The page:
LOKUM ( TURKISH DELIGHT )
The history of Lokum isn’t that well known although it has been documented that it was eaten in Turkey in the 1700s. However, it is certain that Ali Muhittin Hacı Bekir’s lokums introduced the taste to the world. He opened his confectionery shop in Istanbul in 1776. An English explorer got lokum from his shop and took them to England. Turkish delight’s fame spread since then.
Its a gel made from starch and sugar. Originally it was flavoured with lemon, rose water or Bergamot orange. Also cinnamon and mint are very popular. The small cubes are dusted with icing sugar and cream of tartar to stop them sticking. Traditionally it is eaten with Turkish coffee however its also a popular gift from the Turkish culture.
Turkish ice cream has been made since the 16th century. It is thought to have originated in the city of Maras and thats how it gets its name. Its ingredients are cream, mastic, sugar and salep. Salep is made from the tubers of the orchid. Sadly the orchids are declining and therefore Turkey has a ban on exporting the Salep. There are lots of different flavours including vanilla, red currant, peach and pistachio. The ice cream is very stretchy and the more salep that is added the denser it becomes. Some even eat it with a knife and fork.
Asure also known as Noah’s Arc pudding is a dessert porridge. It gets its name from Islamic beliefs that Noah made it after the floods with the ingredients that were to hand. It is traditionally made in large quantities to commemorate the Arcs landing and is distributed to family, friends, work colleagues, etc with no regard to their religious beliefs. It is an offering of peace and love. It was usually eaten during the winter months but now is eaten all year round.
Asure doesn’t have any specific ingredients and it depends on each families traditions. However, the tradition is that it should have at least seven ingredients. Popular things to add are wheat, barley, rice, beans, chickpeas, sugar, pistachios, almonds, pomegranate walnuts etc It is traditionally a vegan dessert one of the most popular and well known in Turkey.
Baklava is a popular dessert in many countries, but the Turkish make it a little differently to their Greek neighbours. Traditionally it is made in large dishes. They use layers of fine filo pastry with crushed pistachios in between layers. The baklava is cut into diamond patterns before cooking. It’s baked and then a syrup mixture of water, sugar and lemon juice called serbet is poured over it and it makes it lighter and crispier than other variations. It is again sprinkled with the pistachios and then served at room temperature.
This recipe’s main ingredient may come as a shock. Shredded chicken breast, milk, sugar and rice are the unusual combination in this dessert. The chicken is ground up to make a paste it’s then mixed with the milk, sugar and thickeners and some flavouring usually cinnamon. The result is a thick pudding that is usually shaped before serving. The chicken cannot be tasted in the dish but gives it its texture. It was invented during the Ottoman era and is a very popular dish that is still served in cafes and restaurants today.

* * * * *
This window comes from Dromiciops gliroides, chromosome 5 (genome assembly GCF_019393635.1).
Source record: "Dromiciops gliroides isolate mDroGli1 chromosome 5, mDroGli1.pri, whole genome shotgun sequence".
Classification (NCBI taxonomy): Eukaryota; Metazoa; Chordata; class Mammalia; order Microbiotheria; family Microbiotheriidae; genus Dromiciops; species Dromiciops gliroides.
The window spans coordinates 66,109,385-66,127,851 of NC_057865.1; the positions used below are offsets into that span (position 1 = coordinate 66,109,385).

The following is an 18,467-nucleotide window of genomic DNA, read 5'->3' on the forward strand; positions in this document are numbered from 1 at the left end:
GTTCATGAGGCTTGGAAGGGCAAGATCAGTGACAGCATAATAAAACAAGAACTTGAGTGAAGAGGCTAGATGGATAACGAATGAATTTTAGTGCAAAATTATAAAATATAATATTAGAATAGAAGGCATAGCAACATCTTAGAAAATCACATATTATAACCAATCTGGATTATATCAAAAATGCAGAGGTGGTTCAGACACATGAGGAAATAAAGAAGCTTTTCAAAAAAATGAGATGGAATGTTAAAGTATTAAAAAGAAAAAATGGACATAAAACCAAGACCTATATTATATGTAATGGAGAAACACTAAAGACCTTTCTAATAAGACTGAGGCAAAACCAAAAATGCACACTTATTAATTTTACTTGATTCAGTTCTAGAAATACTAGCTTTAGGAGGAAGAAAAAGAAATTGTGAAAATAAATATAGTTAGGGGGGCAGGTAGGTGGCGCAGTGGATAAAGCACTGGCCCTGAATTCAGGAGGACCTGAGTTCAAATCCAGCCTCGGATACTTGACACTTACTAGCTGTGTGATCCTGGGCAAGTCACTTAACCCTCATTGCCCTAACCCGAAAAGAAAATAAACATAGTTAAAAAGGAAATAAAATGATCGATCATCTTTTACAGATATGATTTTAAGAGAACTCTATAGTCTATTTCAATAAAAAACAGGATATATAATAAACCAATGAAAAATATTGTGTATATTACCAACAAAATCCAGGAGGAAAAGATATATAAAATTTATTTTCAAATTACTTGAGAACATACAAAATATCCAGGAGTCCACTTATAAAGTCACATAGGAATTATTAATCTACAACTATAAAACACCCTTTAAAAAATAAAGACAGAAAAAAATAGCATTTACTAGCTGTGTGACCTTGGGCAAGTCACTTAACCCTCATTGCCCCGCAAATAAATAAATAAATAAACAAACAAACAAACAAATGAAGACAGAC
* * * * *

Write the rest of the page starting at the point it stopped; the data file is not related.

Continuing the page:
This is the dessert is the one for any fussy eaters who are at first unsure whether to try anything more adventurous. Its the Turkish version of the western rice pudding. The ingredients of milk, rice, sugar, egg yolk and corn starch. It is all placed in a dish and put into the oven. The secret to a good sutlac is to bake it slowly and constant stirring. The dessert is extremely popular with tourists in cafes and restaurants but also a traditional family favourite. The best bit is the ‘skin’ on top of the pudding when cooked.
KADAYIF AND KUNEFE
Kadayif is the Turkish version of a dessert that is popular in the Middle East. The shredded appearance of the dessert is made from a dough ( flour and water ) that is spun on a hot plate. Its made into long noodles then shredded. The dry crispy shreds are mixed with butter, walnuts or pistachios then cooked in the oven until golden and then soaked in syrup until they are soft and sweet. Kadayif can be made into individual nests or squares to eat. If you add soft white cheese to it then it becomes Kunefe. This originated in Palestine.
An old Turkish saying is ‘ eat sweetly and speak sweetly ‘. Desserts and sweets have always been an important ingredient of Turkish cuisine. The Ottomans were probably the ones to make it popular and have certainly come up with some mouth-watering treats to try.
Written by : Rachel Labidi
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